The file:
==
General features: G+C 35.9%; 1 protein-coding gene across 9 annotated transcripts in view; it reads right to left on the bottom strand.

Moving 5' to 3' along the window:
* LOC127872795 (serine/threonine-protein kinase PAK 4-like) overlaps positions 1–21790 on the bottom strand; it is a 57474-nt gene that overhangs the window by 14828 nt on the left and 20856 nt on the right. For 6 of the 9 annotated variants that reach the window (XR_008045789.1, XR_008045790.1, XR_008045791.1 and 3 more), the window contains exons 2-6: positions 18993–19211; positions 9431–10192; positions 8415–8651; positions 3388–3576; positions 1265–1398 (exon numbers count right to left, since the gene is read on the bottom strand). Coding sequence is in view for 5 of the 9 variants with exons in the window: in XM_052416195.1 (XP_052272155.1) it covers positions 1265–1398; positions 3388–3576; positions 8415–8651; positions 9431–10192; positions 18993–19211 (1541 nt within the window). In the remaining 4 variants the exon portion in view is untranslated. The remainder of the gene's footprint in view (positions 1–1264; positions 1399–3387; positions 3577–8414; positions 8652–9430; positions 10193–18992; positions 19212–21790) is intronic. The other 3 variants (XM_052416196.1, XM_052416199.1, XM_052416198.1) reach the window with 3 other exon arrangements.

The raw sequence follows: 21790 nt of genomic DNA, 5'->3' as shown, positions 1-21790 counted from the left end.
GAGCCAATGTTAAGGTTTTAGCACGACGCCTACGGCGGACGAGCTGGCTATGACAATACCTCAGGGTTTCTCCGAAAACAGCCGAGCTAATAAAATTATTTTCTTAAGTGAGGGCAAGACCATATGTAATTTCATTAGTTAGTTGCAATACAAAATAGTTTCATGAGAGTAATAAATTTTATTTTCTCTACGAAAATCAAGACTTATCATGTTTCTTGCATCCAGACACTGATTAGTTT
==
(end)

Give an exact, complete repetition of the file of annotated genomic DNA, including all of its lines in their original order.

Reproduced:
General features: G+C 35.9%; 1 protein-coding gene across 9 annotated transcripts in view; it reads right to left on the bottom strand.

Moving 5' to 3' along the window:
* LOC127872795 (serine/threonine-protein kinase PAK 4-like) overlaps positions 1–21790 on the bottom strand; it is a 57474-nt gene that overhangs the window by 14828 nt on the left and 20856 nt on the right. For 6 of the 9 annotated variants that reach the window (XR_008045789.1, XR_008045790.1, XR_008045791.1 and 3 more), the window contains exons 2-6: positions 18993–19211; positions 9431–10192; positions 8415–8651; positions 3388–3576; positions 1265–1398 (exon numbers count right to left, since the gene is read on the bottom strand). Coding sequence is in view for 5 of the 9 variants with exons in the window: in XM_052416195.1 (XP_052272155.1) it covers positions 1265–1398; positions 3388–3576; positions 8415–8651; positions 9431–10192; positions 18993–19211 (1541 nt within the window). In the remaining 4 variants the exon portion in view is untranslated. The remainder of the gene's footprint in view (positions 1–1264; positions 1399–3387; positions 3577–8414; positions 8652–9430; positions 10193–18992; positions 19212–21790) is intronic. The other 3 variants (XM_052416196.1, XM_052416199.1, XM_052416198.1) reach the window with 3 other exon arrangements.

The raw sequence follows: 21790 nt of genomic DNA, 5'->3' as shown, positions 1-21790 counted from the left end.
GAGCCAATGTTAAGGTTTTAGCACGACGCCTACGGCGGACGAGCTGGCTATGACAATACCTCAGGGTTTCTCCGAAAACAGCCGAGCTAATAAAATTATTTTCTTAAGTGAGGGCAAGACCATATGTAATTTCATTAGTTAGTTGCAATACAAAATAGTTTCATGAGAGTAATAAATTTTATTTTCTCTACGAAAATCAAGACTTATCATGTTTCTTGCATCCAGACACTGATTAGTTT